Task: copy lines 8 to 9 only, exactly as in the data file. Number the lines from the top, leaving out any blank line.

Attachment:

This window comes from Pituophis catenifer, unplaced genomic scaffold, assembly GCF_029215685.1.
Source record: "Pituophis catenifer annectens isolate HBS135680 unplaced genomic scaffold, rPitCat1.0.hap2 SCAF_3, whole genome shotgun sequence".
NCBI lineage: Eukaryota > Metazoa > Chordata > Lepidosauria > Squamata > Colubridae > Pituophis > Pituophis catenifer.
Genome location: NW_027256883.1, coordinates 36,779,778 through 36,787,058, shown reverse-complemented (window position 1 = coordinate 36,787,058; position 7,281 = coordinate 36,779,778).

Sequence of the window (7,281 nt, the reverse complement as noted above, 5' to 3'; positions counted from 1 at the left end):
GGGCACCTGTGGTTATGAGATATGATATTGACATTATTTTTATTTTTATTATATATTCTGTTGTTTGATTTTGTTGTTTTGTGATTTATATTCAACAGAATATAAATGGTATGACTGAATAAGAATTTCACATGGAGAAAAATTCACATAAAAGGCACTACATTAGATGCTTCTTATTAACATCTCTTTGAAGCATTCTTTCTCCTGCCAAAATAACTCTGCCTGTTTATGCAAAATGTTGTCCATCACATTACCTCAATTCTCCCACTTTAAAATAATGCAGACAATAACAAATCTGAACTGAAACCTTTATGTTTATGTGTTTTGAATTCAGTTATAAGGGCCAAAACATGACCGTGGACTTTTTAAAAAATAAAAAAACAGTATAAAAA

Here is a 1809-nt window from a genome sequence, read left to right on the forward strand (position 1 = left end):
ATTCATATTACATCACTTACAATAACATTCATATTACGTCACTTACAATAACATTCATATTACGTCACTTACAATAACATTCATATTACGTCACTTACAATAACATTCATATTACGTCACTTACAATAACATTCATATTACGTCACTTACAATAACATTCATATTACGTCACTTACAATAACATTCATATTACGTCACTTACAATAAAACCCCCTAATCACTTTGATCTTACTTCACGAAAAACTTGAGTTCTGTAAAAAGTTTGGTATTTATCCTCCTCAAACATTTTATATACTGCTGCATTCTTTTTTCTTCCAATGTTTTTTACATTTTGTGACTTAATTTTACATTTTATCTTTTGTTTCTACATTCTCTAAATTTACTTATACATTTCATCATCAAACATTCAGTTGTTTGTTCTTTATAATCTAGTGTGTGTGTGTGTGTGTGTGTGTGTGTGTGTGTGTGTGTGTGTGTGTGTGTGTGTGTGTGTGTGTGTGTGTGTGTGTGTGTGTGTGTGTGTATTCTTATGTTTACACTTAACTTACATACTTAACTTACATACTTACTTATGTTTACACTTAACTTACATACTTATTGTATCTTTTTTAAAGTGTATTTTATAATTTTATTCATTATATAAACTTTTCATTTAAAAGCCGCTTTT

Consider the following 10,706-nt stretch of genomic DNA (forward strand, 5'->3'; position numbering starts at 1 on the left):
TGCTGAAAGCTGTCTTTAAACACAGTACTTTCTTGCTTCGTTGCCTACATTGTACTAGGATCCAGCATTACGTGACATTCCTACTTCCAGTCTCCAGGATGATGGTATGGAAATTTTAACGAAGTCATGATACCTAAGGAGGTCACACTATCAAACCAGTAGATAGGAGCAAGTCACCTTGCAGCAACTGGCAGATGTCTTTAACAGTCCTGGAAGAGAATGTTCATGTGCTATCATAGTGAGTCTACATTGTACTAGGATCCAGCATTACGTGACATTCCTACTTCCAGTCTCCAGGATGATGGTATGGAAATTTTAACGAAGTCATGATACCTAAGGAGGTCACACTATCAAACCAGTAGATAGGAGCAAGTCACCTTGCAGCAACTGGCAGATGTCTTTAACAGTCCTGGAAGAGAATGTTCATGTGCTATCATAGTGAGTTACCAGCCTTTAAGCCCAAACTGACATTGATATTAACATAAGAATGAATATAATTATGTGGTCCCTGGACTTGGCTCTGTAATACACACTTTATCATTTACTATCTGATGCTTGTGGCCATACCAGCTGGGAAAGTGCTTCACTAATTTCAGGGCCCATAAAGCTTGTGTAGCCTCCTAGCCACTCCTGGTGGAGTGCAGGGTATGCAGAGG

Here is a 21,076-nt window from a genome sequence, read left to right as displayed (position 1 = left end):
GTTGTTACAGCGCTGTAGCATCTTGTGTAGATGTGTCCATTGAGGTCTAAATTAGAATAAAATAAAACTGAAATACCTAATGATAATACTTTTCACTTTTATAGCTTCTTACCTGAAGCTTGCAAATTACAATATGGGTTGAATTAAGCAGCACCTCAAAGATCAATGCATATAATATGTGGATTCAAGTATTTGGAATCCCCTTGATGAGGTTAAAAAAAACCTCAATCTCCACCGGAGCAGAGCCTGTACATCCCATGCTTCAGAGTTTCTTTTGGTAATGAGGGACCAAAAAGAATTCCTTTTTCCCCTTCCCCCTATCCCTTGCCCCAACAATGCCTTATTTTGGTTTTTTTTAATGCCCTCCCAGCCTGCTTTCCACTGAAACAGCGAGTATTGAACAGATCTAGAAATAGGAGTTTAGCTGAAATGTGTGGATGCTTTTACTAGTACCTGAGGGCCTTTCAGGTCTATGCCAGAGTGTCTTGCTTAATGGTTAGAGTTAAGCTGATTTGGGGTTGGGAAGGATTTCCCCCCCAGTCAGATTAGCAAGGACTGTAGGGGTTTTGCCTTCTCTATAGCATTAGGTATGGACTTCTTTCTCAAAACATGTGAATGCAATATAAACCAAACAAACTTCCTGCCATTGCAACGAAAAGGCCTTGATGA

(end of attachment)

ATTCATATTACATCACTTACAATAACATTCATATTACGTCACTTACAATAACATTCATATTACGTCACTTACAATAACATTCATATTACGTCACTTACAATAACATTCATATTACGTCACTTACAATAACATTCATATTACGTCACTTACAATAACATTCATATTACGTCACTTACAATAACATTCATATTACGTCACTTACAATAAAACCCCCTAATCACTTTGATCTTACTTCACGAAAAACTTGAGTTCTGTAAAAAGTTTGGTATTTATCCTCCTCAAACATTTTATATACTGCTGCATTCTTTTTTCTTCCAATGTTTTTTACATTTTGTGACTTAATTTTACATTTTATCTTTTGTTTCTACATTCTCTAAATTTACTTATACATTTCATCATCAAACATTCAGTTGTTTGTTCTTTATAATCTAGTGTGTGTGTGTGTGTGTGTGTGTGTGTGTGTGTGTGTGTGTGTGTGTGTGTGTGTGTGTGTGTGTGTGTGTGTGTGTGTGTGTGTGTGTGTATTCTTATGTTTACACTTAACTTACATACTTAACTTACATACTTACTTATGTTTACACTTAACTTACATACTTATTGTATCTTTTTTAAAGTGTATTTTATAATTTTATTCATTATATAAACTTTTCATTTAAAAGCCGCTTTT

Consider the following 10,706-nt stretch of genomic DNA (forward strand, 5'->3'; position numbering starts at 1 on the left):